Senior cop: I did not abuse powers

National, Normal

The National- Tuesday, January 11, 2011

 THE senior police officer in the NCD Central Command who was accused of unprofessional conduct and abuse of process by a businessman in Port Moresby has denied the allegations levelled against him.

He explained that the person accusing him, Simeon Manihia, was purported to have a legal relationship with his adopted daughter but that, he claimed, was false because they were just living together in a de facto relationship.

Manihia told The National on Sunday that the officer had abused his position as a senior police officer by getting involved in a trivial family matter.

He claimed the officer had used his position to get armed policemen to front up at his Tokarara home last Friday evening over differences over a nine-month-old child.

However, according to the senior officer: “Manihia has maliciously released a one-sided story to The National, alleging that I had not followed proper procedures and that I had used my position to get my officers to go to his home and harass him and his relatives.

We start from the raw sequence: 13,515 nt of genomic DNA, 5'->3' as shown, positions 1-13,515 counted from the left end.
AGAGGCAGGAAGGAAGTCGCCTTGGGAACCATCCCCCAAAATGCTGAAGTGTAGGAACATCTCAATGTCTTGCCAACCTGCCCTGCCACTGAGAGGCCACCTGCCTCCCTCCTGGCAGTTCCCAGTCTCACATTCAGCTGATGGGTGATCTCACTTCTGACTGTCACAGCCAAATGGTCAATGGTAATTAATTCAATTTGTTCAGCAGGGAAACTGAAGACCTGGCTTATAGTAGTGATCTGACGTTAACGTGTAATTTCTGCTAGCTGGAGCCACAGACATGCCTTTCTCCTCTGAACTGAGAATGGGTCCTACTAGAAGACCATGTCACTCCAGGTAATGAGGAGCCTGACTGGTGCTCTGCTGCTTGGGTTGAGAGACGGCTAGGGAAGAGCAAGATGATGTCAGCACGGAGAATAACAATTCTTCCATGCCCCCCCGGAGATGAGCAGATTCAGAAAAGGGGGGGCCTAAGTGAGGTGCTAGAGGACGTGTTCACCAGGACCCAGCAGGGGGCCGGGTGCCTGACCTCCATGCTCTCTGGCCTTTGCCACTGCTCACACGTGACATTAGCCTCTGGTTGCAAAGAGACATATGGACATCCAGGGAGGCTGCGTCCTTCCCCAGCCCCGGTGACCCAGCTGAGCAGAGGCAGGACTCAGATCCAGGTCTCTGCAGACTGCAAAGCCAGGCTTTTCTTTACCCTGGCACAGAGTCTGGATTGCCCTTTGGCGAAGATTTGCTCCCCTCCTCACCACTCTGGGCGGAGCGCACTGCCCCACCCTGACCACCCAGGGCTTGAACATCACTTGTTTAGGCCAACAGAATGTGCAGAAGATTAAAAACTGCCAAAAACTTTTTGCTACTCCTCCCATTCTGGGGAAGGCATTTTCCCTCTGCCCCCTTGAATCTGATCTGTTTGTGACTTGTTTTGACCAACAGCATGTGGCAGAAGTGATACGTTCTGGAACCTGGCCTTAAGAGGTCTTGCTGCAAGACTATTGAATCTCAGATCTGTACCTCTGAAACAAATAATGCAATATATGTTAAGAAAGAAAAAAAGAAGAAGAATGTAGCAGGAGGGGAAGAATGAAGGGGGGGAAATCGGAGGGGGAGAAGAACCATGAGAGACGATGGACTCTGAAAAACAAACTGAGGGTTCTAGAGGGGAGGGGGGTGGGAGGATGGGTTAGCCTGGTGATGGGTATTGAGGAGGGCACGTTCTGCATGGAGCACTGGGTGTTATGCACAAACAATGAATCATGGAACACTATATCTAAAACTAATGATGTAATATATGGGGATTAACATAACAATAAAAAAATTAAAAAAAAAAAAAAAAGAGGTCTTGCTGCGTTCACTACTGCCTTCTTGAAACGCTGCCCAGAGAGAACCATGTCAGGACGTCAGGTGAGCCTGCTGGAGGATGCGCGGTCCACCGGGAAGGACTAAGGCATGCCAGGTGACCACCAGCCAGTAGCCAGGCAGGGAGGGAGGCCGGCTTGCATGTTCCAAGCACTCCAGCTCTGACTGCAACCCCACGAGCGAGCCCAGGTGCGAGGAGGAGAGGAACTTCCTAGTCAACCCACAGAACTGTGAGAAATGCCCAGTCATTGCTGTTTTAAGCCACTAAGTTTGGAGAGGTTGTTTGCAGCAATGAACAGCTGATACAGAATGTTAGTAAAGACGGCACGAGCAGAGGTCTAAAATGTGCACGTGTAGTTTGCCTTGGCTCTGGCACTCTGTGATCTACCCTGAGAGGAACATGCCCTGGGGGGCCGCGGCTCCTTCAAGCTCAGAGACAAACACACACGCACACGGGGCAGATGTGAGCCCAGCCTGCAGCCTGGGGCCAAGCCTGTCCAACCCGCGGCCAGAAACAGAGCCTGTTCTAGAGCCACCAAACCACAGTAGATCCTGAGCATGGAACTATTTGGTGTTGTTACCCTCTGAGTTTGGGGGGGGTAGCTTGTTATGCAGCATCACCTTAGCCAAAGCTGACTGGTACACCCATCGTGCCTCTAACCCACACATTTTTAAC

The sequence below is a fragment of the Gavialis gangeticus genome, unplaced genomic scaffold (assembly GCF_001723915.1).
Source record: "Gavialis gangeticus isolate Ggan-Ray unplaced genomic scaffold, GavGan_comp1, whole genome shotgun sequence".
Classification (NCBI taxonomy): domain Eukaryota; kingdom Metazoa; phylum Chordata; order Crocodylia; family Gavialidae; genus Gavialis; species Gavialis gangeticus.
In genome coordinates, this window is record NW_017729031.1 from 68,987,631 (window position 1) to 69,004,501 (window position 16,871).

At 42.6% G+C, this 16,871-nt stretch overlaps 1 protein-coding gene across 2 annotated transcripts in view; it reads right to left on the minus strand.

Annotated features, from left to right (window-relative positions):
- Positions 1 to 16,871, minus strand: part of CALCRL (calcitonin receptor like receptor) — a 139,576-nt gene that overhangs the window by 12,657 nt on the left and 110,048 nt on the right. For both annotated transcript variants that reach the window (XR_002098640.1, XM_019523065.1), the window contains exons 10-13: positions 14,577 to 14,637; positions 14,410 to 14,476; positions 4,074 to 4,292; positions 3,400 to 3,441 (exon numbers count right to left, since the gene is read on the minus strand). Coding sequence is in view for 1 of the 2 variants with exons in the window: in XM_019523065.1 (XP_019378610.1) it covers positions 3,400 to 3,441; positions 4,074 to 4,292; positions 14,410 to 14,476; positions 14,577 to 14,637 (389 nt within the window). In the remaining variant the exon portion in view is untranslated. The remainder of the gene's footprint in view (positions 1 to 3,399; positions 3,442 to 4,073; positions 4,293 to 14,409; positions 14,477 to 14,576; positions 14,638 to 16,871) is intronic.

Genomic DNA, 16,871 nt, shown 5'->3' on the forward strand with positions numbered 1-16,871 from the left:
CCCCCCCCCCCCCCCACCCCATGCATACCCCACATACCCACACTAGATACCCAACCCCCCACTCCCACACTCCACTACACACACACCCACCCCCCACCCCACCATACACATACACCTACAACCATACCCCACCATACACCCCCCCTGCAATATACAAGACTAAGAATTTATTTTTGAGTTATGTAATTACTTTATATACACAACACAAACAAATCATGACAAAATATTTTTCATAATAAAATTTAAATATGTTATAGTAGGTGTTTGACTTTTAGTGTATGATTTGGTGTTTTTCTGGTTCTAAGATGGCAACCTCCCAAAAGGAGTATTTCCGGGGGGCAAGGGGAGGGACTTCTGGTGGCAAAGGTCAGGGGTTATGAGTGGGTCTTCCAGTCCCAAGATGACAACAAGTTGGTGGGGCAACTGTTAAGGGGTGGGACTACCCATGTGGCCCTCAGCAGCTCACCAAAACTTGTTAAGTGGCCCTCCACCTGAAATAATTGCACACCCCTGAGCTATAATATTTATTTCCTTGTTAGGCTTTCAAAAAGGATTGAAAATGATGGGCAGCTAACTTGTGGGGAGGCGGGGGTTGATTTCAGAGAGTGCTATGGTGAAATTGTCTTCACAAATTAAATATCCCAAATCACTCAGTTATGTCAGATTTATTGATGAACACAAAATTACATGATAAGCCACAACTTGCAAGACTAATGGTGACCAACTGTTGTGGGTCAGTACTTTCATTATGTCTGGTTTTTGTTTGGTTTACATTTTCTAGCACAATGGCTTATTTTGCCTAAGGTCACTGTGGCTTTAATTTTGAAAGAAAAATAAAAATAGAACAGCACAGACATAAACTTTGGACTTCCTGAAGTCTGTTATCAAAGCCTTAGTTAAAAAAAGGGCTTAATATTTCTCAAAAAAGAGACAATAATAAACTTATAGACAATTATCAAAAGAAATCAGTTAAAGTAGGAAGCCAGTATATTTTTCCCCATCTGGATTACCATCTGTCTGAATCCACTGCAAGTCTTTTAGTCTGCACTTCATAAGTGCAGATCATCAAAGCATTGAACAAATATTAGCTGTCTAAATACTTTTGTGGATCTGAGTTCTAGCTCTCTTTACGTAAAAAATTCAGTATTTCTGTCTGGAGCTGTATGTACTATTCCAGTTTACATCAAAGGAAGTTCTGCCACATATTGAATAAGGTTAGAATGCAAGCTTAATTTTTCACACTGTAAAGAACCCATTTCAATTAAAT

“It was my adopted daughter who had laid a complaint and sought police assistance to go and get her baby who was still breast-feeding.

“The mother had gone to get her baby earlier but Simeon refused her request outright, and swore and threatened her, which resulted in her seeking police assistance.

“That was when police responded and I, as a father and a grandfather, felt obliged to follow my daughter and get the nine-month-old baby who is still breast-feeding and needed her mother’s  care more than the father’s.”

He said the claim by Manihia that armed policemen had entered his premises was not true.

“I was there and nobody was armed when we went into the area; the armed officers were outside the gate.

“A senior NCO and a member of the unit accompanied my daughter into the yard to get the child for fear of being attacked by her partner.

“I wish to categorically deny the allegations that I had used my position or rank to get policemen to do their duties.

“Like any other person or member of the public, my daughter was threatened by her husband so she had to seek police assistance.”